Han v New York City Tr. Auth., 2019 NY Slip Op 00975 [1st Dept. 2019]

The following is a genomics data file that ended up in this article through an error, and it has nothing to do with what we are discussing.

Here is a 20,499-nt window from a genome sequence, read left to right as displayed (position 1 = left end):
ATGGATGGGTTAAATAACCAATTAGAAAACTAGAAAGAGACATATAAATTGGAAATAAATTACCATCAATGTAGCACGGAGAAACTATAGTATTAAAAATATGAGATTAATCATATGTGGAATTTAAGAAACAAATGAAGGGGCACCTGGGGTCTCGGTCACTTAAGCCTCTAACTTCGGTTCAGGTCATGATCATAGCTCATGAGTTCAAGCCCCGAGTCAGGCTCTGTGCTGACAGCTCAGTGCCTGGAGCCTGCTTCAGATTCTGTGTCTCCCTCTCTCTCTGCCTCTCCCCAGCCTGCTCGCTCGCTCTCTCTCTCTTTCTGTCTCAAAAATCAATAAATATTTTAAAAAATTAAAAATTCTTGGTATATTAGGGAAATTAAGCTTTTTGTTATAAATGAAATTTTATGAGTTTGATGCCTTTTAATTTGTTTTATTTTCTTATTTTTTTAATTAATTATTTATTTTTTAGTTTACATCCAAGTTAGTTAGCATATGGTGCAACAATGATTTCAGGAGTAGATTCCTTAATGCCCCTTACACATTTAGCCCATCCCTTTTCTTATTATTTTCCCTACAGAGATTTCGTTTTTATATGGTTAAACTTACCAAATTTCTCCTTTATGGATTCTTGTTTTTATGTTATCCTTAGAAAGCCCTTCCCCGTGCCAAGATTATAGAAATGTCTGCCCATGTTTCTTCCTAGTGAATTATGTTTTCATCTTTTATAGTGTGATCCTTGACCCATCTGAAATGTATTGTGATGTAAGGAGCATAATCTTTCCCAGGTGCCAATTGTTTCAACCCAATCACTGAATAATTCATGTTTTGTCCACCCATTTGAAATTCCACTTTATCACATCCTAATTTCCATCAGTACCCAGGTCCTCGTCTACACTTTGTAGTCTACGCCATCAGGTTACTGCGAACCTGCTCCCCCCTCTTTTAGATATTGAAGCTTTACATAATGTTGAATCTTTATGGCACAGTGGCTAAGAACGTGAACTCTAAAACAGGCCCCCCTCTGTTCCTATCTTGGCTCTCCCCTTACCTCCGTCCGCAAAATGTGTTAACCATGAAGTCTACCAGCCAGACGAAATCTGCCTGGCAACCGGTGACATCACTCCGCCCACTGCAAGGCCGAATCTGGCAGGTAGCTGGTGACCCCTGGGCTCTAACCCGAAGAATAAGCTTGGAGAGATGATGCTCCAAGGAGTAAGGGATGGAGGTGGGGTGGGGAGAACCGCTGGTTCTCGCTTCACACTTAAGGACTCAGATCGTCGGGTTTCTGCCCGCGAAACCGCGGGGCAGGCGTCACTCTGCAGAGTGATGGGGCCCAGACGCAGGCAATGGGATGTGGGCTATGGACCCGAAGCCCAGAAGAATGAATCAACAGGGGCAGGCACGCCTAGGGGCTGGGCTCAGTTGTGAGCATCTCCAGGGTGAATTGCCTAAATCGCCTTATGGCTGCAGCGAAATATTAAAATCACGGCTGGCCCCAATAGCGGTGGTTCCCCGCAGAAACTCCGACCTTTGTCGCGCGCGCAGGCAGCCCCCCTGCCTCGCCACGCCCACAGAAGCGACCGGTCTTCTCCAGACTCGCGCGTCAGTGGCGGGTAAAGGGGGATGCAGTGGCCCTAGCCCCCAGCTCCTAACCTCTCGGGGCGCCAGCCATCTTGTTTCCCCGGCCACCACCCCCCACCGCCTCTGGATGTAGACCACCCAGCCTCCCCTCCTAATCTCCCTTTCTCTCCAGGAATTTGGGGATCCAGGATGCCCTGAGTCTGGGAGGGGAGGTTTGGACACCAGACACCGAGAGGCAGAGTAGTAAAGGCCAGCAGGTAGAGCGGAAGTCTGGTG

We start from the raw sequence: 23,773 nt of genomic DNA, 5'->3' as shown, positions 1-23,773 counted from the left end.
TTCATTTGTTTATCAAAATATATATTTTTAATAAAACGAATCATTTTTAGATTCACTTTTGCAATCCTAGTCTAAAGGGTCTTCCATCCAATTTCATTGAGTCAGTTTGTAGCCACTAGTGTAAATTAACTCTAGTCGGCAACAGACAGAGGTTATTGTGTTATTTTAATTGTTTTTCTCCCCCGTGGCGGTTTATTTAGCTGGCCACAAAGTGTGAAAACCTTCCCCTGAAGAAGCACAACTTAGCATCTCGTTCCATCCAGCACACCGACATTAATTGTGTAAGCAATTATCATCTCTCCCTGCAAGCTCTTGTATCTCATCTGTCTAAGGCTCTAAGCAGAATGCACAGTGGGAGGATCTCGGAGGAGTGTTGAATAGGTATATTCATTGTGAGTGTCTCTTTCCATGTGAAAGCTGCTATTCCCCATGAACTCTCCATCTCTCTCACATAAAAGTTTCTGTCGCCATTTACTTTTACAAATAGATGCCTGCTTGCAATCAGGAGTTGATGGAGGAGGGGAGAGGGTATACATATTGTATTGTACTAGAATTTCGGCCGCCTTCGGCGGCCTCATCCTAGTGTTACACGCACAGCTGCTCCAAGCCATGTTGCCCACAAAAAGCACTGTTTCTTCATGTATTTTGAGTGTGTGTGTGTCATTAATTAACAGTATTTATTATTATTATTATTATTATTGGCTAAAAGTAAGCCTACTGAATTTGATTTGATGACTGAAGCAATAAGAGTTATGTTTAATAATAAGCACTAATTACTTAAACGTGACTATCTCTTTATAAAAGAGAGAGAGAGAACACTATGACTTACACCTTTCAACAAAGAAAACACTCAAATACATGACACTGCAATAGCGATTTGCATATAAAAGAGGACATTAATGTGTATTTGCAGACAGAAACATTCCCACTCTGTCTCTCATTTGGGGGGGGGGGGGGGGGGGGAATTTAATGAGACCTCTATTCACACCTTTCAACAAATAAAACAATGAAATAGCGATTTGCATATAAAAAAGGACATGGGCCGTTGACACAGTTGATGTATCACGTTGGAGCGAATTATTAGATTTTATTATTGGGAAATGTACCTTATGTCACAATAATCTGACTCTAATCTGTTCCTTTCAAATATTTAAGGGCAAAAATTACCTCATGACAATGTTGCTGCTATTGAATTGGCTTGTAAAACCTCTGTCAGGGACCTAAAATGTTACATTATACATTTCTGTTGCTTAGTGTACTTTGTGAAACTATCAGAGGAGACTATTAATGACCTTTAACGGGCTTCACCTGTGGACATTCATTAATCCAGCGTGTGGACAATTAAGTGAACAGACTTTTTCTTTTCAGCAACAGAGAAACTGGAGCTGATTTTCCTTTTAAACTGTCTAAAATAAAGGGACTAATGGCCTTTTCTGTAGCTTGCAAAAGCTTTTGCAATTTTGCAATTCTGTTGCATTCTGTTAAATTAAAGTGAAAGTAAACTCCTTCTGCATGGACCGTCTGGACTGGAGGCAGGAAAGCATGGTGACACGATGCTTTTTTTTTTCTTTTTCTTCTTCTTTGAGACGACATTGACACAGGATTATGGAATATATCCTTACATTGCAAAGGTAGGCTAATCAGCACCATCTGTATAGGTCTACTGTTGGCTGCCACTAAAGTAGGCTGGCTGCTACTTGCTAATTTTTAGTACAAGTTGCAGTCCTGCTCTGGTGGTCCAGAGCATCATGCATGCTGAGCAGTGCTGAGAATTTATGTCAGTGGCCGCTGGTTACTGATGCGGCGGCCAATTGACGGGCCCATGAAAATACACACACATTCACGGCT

CPLR 3126 provides that if a party “refuses to obey an order for disclosure or wilfully fails to disclose information which the court finds ought to have been disclosed . . . , the court may make such orders with regard to the failure or refusal as are just.” It is within the motion court’s discretion to determine the nature and degree of the penalty (see Kihl v Pfeffer, 94 NY2d 118, 122 ), and the sanction will remain undisturbed unless there has been a clear abuse of discretion (see Those Certain Underwriters at Lloyds, London v Occidental Gems, Inc., 11 NY3d 843, 845 ). The sanction should be “commensurate with the particular disobedience it is designed to punish, and go no further than that” (Patrick M. Connors, Practice Commentaries, McKinney’s Cons Laws of NY, Book 7B, CPLR C3126:8 at 497; see also Merrill Lynch, Pierce, Fenner & Smith, Inc. v Global Strat Inc., 22 NY3d 877, 880 ).